Celebrating Indigenous communities and their ability to protect nature
An emerging body of research suggests that traditional techniques for growing food, controlling wildfires, and conserving endangered species could help arrest the dramatic decline of the natural world, says the UN Environment Programme. This International Day of the World's Indigenous Peoples, we celebrate the invaluable contributions of indigenous communities who work relentlessly to protect our planet.
Archana Soreng, a climate activist, belongs to the Khadia tribe in Odisha, India. Indigenous communities like hers make up only 5 percent of the world’s population. But they protect more than 20 percent of our planet’s land and 80 percent of its biodiversity. Young indigenous people “should be the leaders of climate actions, not victims of climate policies,” says Archana.
“As indigenous peoples, we say, we are not different than the rest of the species, we are only one species of nature,” SDG Advocate and Indigenous Rights Activist Hindou Ibrahim talks about the importance of living in harmony with nature. “That's why living in harmony - it's respecting each other and trying to keep the balance without harming the rest of the species.”
The UN Expert Group on Net-Zero Emissions Commitments has launched a new portal seeking views from individuals and groups on how to improve the credibility of net-zero commitments among businesses, investors, cities, regions, and other non-state entities.
In Africa, the burden of climate change falls heavily on the shoulders of women, children, and persons with disabilities. Unfortunately, climate change negotiators and policymakers tend to overlook persons with disabilities more than any other demographic, says Nancy Marangu from the Chemichemi Foundation.
We need to get our act together to tackle the biggest challenge that we face – says Catherine McKenna, the chair of the UN Secretary-General’s Expert Group on Net-zero Commitments, highlighting the critical need for credible and accountable pledges that can lead to concrete and immediate emission cuts.
"The war is affecting the sustainable development of every single country in our region” - in the latest episode of Awake at Night, Vladislav Kaim, the UN Secretary-General’s youth advisor on climate change, discusses the impacts of the war in Ukraine on climate action. Read more.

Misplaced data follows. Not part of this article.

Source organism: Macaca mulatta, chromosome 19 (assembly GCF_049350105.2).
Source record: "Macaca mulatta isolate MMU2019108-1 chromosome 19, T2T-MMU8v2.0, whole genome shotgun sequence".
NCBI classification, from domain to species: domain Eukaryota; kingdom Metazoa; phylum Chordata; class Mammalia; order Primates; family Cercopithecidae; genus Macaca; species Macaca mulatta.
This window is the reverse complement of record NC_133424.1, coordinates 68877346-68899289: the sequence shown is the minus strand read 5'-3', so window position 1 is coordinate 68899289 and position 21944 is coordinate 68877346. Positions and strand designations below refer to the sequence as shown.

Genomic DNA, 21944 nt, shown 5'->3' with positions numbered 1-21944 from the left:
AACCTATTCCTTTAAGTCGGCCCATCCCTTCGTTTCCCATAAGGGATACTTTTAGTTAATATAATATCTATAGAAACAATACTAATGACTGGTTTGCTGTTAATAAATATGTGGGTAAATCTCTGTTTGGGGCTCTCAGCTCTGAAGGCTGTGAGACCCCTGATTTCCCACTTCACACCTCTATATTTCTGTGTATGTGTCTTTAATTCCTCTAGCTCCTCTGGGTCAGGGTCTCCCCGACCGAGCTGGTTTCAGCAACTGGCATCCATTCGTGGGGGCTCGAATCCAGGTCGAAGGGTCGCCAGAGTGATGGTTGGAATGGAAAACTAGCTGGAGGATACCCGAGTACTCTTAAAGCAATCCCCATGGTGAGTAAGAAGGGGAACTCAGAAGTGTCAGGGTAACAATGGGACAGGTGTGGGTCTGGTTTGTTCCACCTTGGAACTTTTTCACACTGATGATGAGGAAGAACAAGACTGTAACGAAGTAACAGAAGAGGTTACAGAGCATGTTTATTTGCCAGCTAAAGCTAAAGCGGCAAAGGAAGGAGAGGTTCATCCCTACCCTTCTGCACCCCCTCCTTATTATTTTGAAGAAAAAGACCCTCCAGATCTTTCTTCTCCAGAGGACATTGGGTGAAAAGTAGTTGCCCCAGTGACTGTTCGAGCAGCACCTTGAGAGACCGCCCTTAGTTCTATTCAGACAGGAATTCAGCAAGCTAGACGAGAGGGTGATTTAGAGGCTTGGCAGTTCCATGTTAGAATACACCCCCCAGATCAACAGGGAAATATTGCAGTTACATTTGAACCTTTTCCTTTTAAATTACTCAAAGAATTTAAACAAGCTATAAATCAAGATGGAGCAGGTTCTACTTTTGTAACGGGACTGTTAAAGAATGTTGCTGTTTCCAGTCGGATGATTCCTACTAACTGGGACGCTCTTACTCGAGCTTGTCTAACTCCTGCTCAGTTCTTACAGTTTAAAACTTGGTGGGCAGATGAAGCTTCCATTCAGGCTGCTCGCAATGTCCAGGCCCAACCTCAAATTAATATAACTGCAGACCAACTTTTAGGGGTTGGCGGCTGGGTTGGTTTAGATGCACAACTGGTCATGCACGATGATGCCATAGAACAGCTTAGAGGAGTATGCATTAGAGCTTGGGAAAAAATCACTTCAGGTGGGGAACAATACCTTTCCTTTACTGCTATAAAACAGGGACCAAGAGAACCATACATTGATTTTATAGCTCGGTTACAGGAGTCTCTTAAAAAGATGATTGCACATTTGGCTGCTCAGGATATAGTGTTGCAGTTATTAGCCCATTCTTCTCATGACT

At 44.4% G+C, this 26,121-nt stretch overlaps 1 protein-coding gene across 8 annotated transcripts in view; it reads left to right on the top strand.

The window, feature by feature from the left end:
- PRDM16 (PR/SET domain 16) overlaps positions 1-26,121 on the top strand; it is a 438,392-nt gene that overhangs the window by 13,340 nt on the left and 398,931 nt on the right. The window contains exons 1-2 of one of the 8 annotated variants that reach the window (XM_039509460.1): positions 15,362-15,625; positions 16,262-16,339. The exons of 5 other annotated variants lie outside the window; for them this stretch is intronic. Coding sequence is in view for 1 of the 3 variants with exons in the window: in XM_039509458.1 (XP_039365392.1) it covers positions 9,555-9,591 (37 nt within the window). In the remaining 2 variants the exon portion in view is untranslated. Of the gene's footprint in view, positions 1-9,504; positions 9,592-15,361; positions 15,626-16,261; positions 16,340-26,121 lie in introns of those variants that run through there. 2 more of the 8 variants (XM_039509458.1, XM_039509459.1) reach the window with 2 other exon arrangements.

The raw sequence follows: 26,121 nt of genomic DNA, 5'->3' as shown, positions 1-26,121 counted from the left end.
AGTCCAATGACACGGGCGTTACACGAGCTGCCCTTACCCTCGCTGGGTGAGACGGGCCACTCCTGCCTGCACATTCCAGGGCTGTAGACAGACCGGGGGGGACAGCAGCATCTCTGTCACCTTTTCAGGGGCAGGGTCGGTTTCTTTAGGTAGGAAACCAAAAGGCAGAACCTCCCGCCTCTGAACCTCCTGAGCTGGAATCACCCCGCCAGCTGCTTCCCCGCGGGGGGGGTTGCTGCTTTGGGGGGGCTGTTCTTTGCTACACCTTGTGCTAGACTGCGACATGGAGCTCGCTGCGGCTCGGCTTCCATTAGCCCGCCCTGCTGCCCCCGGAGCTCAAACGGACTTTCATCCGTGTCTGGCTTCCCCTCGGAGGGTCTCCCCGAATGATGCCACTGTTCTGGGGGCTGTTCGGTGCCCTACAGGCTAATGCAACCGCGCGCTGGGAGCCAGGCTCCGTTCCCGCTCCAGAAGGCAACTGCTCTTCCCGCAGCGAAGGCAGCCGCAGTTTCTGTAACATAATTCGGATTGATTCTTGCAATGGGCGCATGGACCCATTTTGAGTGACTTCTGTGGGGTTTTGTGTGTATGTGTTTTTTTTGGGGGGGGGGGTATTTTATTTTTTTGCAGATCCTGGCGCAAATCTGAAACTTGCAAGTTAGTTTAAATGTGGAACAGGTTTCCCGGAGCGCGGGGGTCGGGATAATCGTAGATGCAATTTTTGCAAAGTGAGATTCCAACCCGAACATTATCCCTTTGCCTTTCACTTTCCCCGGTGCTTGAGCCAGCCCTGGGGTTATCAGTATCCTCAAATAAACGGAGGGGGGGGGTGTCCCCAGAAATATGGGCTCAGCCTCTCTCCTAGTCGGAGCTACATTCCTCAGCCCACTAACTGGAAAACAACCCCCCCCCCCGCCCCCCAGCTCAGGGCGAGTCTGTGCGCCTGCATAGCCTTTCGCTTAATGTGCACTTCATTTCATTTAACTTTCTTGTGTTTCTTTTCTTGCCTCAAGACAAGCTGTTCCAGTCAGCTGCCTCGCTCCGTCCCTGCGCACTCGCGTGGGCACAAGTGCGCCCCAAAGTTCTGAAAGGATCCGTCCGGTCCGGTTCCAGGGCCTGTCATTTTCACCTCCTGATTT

In a world where men still dominate industrial activities, Imen Jabli, a young engineer, proves that thanks to her skills and ambition, a woman can not only lead a successful business, but can also have a positive impact on her environment and promote sustainable development.
The regional climate week brings together African stakeholders from different sectors of society for solution-oriented dialogues and to foster meaningful partnerships for climate action, including on the resilience against climate risks and the transition to a low-emission economy.
The annual UN Climate Change Conference advances the global climate talks, mobilizes action, and can provide a significant opportunity to look at the impacts of climate change as well as innovation and solutions in Africa.
Everyone has a role in climate action. At the United Nations, we are calling on people everywhere to work together to solve climate challenges and realize the commitments of the 2015 Paris Agreement. This website keeps up with actions taken by governments, businesses, civil society, youth and more in every part of the world.
It’s our planet, and while we know it is in crisis, we also know that solutions are in reach. Progress is already well underway, from more green energy to more secure food supplies. And the benefits are clear as well, such as green jobs, clean air and sounder economies. A more sustainable, prosperous world is in reach. Join us in taking action to claim it, starting now.